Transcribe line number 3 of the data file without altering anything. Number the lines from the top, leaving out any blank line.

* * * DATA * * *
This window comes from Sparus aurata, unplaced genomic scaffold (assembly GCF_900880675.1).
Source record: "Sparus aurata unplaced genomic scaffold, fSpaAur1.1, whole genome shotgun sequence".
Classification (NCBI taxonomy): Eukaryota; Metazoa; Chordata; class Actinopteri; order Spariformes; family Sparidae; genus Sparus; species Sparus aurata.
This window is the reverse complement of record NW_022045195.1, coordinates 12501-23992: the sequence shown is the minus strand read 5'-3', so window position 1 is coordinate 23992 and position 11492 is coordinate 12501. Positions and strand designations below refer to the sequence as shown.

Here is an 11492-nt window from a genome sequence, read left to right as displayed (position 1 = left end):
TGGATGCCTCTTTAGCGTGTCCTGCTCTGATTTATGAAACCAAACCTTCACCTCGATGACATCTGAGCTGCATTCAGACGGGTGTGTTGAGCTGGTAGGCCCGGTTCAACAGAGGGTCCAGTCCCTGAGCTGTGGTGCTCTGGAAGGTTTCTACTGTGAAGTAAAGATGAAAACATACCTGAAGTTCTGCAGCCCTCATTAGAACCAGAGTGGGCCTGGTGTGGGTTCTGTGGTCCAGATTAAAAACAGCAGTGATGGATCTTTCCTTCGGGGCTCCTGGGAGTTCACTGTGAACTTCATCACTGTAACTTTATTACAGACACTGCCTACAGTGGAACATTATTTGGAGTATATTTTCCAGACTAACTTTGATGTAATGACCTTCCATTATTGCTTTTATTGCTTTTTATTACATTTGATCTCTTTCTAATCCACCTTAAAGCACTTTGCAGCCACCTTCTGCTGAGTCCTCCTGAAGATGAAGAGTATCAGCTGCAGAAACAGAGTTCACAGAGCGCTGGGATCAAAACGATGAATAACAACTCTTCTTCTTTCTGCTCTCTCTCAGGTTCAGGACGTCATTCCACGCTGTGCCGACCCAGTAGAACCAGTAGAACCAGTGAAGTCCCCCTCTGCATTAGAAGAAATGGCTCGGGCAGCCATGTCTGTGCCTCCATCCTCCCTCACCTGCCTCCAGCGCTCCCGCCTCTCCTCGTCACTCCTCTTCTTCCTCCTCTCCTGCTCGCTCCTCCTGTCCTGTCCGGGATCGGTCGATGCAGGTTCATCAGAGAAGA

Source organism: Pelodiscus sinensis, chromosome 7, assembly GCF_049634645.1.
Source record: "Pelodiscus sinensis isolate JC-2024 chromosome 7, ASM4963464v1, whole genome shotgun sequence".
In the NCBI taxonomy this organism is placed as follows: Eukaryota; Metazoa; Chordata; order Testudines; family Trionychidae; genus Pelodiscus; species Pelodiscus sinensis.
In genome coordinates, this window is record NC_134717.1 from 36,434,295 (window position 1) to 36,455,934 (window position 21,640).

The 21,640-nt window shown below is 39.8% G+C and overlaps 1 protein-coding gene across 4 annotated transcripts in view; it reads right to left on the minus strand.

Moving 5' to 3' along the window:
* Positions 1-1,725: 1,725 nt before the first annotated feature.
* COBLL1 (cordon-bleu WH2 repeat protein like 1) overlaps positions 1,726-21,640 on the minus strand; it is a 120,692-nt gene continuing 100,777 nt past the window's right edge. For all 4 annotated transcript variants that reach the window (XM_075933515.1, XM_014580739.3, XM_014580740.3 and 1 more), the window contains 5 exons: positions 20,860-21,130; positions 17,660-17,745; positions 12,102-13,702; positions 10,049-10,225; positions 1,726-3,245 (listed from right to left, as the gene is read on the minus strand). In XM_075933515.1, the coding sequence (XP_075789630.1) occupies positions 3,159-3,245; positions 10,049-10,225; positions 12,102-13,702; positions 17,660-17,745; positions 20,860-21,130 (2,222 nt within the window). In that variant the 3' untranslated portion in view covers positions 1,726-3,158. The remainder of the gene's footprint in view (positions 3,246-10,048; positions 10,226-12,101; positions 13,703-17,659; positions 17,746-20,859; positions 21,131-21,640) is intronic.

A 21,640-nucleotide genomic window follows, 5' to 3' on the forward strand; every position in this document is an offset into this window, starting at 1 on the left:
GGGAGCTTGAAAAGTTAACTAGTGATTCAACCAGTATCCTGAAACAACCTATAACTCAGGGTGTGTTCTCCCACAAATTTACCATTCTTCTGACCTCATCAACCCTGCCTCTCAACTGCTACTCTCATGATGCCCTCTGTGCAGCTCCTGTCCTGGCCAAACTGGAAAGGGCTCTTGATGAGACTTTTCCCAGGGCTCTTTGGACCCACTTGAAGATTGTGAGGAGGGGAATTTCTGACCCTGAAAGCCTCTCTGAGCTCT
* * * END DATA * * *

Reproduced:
Classification (NCBI taxonomy): Eukaryota; Metazoa; Chordata; class Actinopteri; order Spariformes; family Sparidae; genus Sparus; species Sparus aurata.